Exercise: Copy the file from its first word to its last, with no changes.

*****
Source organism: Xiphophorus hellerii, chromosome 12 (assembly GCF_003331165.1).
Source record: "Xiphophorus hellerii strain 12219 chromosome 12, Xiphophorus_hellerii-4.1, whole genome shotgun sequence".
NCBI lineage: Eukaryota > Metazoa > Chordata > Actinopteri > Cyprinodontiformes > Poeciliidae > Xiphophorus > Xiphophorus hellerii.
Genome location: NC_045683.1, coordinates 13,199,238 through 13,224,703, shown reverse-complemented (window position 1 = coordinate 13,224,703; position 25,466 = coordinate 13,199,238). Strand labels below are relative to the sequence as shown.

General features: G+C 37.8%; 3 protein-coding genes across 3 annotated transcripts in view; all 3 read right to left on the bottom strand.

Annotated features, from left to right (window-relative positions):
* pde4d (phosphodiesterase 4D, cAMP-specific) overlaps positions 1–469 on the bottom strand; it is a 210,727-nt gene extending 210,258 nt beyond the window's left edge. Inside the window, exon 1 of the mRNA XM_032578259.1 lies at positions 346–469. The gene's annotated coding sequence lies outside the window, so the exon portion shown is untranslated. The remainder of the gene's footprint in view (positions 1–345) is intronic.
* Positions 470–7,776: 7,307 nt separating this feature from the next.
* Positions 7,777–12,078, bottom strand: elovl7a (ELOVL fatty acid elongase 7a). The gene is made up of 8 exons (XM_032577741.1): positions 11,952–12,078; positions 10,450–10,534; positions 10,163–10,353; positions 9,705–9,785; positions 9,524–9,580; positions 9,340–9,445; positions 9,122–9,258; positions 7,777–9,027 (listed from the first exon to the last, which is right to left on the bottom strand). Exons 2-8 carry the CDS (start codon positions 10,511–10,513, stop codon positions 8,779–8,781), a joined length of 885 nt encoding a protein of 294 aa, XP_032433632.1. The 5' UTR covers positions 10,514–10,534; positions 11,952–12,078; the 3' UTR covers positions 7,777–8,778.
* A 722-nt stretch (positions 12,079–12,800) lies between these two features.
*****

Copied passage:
Source organism: Xiphophorus hellerii, chromosome 12 (assembly GCF_003331165.1).
Source record: "Xiphophorus hellerii strain 12219 chromosome 12, Xiphophorus_hellerii-4.1, whole genome shotgun sequence".
NCBI lineage: Eukaryota > Metazoa > Chordata > Actinopteri > Cyprinodontiformes > Poeciliidae > Xiphophorus > Xiphophorus hellerii.
Genome location: NC_045683.1, coordinates 13,199,238 through 13,224,703, shown reverse-complemented (window position 1 = coordinate 13,224,703; position 25,466 = coordinate 13,199,238). Strand labels below are relative to the sequence as shown.

General features: G+C 37.8%; 3 protein-coding genes across 3 annotated transcripts in view; all 3 read right to left on the bottom strand.

Annotated features, from left to right (window-relative positions):
* pde4d (phosphodiesterase 4D, cAMP-specific) overlaps positions 1–469 on the bottom strand; it is a 210,727-nt gene extending 210,258 nt beyond the window's left edge. Inside the window, exon 1 of the mRNA XM_032578259.1 lies at positions 346–469. The gene's annotated coding sequence lies outside the window, so the exon portion shown is untranslated. The remainder of the gene's footprint in view (positions 1–345) is intronic.
* Positions 470–7,776: 7,307 nt separating this feature from the next.
* Positions 7,777–12,078, bottom strand: elovl7a (ELOVL fatty acid elongase 7a). The gene is made up of 8 exons (XM_032577741.1): positions 11,952–12,078; positions 10,450–10,534; positions 10,163–10,353; positions 9,705–9,785; positions 9,524–9,580; positions 9,340–9,445; positions 9,122–9,258; positions 7,777–9,027 (listed from the first exon to the last, which is right to left on the bottom strand). Exons 2-8 carry the CDS (start codon positions 10,511–10,513, stop codon positions 8,779–8,781), a joined length of 885 nt encoding a protein of 294 aa, XP_032433632.1. The 5' UTR covers positions 10,514–10,534; positions 11,952–12,078; the 3' UTR covers positions 7,777–8,778.
* A 722-nt stretch (positions 12,079–12,800) lies between these two features.